English 241 Individual Research Projects

        Use what you have learned this semester to explore, analyze, and describe a document of interest to you from Special Collections. 

Early printed books (before 1820) are in need of description and some still need to be evaluated for conservation.  To create a "finding aid" for an important book, write a thorough descriptive bibliography note for it, and research the history of its author (if known), printer, and relationship to other editions and MS copies if known.  Any assistance you can offer these rare and delicate documents will be deeply appreciated. 

You also can study specific parts of books of a given type or from a given era, like bindings, title pages, paratextual apparatus like indexes and tables of contents, illustration sequences, etc.  Previous students have studied representative bindings from a given era (C14, 15, 16 etc.) or illustrators' styles for C19-20 children's books and popular adult novels. 

You can study books from the collections of the two major authors we have in greatest numbers, the Jane Austen Collection, and the Oberdorfer Mark Twain Collection.  Examining successive editions of Austen's books can reveal how the author's increasing public fame altered the layout of title pages and illustrations.  Successive editions of Austen's and Twain's works respond to specific marketing decisions made by the author and his publishers as they tried to guide readers' interpretations of the works.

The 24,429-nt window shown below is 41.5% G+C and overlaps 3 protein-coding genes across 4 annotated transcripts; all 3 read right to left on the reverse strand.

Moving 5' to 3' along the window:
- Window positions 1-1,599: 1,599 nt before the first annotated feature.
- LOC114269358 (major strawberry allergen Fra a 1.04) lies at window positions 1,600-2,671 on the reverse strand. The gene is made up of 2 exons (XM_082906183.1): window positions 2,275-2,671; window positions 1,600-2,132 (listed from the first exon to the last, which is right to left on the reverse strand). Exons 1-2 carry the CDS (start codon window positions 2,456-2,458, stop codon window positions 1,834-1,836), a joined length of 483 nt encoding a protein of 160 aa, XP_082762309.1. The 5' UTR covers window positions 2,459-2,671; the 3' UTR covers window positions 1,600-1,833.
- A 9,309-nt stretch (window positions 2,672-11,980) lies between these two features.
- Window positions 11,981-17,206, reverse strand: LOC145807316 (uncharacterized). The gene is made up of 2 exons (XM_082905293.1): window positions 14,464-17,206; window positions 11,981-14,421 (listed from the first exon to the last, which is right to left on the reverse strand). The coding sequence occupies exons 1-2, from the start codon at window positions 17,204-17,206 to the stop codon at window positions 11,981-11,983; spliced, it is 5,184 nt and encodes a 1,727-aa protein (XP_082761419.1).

Many other opportunities are available.  The purpose of the projects, however, is to ensure that you get a chance to apply your skills to something that deeply engages your curiosity.  Please talk with me about your choice of research subjects, and about the collection's strengths and known rarities.  Click here for a short introduction to Goucher Special Collections of early printed books, Jane Austen, political memorabilia, Mark Twain, and other materials.

        For your oral report to the class, present what you have discovered as of that moment.  If you have discovered things which puzzle you, give the class the chance to help you understand what you have found.  Use the "what we know" and "what we don't know" reporting principle that you practiced in the laboratories.  Make sure you present us with some kind of record of your research, including the basic bibliographic information for the document, and as much additional description as you have been able to add.  The digital imaging lab will be available as needed, when possible, if you wish to produce archival quality images.